kevincorcoranjr More than 1 year ago
Bruce is really hitting it home with this one... home everywhere. I can't think of a single person who isn't affected by some of the concepts in this album... economic hardships, unemployment, etc. He's taken his story-telling to a new level with this very real and very powerful album. I admire his poise in the poetry and lyrics, standing tall and saying what he truly feels. The music is also incredibly moving, a big sound that is a perfect background for the even bigger words.
poughkeepsiejohn More than 1 year ago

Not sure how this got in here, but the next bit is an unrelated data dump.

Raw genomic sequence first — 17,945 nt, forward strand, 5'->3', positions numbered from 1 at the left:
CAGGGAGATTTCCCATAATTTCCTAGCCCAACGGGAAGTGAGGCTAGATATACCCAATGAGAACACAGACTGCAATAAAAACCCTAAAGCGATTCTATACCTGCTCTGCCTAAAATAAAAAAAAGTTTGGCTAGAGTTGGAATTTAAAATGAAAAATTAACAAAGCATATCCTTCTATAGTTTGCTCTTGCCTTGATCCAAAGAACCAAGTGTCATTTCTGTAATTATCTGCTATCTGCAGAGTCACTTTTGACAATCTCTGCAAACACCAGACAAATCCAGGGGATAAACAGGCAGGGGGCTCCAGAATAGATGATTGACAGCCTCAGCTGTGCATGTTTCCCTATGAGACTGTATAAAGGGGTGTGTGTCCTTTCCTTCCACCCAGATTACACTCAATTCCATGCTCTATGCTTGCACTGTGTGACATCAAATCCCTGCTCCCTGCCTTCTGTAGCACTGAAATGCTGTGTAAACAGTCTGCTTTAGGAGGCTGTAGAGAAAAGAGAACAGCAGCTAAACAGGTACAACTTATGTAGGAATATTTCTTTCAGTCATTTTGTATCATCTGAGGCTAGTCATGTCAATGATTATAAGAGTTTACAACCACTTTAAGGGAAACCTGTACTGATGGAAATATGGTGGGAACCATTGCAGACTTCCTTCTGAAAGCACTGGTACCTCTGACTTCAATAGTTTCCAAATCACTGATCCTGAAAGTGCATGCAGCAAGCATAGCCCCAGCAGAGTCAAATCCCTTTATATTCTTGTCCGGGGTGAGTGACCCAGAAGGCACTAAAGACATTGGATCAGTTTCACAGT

While Springsteen's output in the last few years has been inconsistent---certainly his last album "Working On A Dream" was probably his most mediocre album since "Human Touch"---it sometimes takes something startling to help Springsteen's creative juices to release his dose of thunder. This was definitely the case when the 9/11 attacks helped him and The E Street Band produce one of his most somber and moving albums, "The Rising". Now, it has taken two incidents to help those juices flow. One of them was the Occupy Wall Street movement, which has put a much-needed scrutiny on corporate greed and income inequality in America. Another was the death of his long-time sax player and close friend, Clarence Clemons, last year. This double-punch of social consciousness and personal tragedy has resulted in "Wrecking Ball", probably the most dramatic and up-front album Springsteen has made since "Nebraska" or "Darkness On The Edge of Town". Yet, the album is full of the somber undertones that helped make "The Rising" such a brilliant, timeless album, too. Working with most of The E Street Band, a new producer (multi-instrumentalist Ron Aniello) and even a couple of appearances by Tom Morello, the monster guitarist of Rage Against The Machine, Springsteen delivers one working-class opus (or underclass opus) after another, from the anthemic opener "We Take Care Of Our Own" to the stirring climax of "We Are Alive". There's even an Irish jig in "Death To My Hometown", a call-to-arms answer to his 1984 hit, "My Hometown". He also cites The Meadowlands and the downtrodden surroundings of it as a metaphor for working-class survival in the title track. If there are stand-out songs on this album, there are two of them. "Jack Of All Trades", which features Morello on lead guitar, has Springsteen proudly singing of the importance of the menial jobs one sometimes has to take while denouncing the greed and the corruption of the wealthy---"The banker man grows fat/The working man grows thin/It's happened before/And it'll happen again." You listen to that song and it makes you smile with recognition. The second song is a song that Springsteen had written for "The Rising" but didn't use, except in his scorching concerts. It is "The Land Of Hopes And Dreams" and it's one of the most uplifting and magnificent songs he has ever done, even including a little bit of Curtis Mayfield's "People Get Ready" as he sings of a train full of people from all walks of life, all wishing for positive things in their lives. What makes this version so great is that it features a sax solo by Clarence Clemons (possibly taken from a concert performance). A more than fitting coda to Clemons' life and talent, it's been said that Springsteen cried when he heard this song the first time. It's difficult not to cry. It's safe to say that of all the performers who emerged from the quietude of the 1970's, Bruce Springsteen could very well be the only one whose talent has gotten progressively better with time. Even his less-than-successful albums have had very good moments. "Wrecking Ball" has nothing but excellent moments.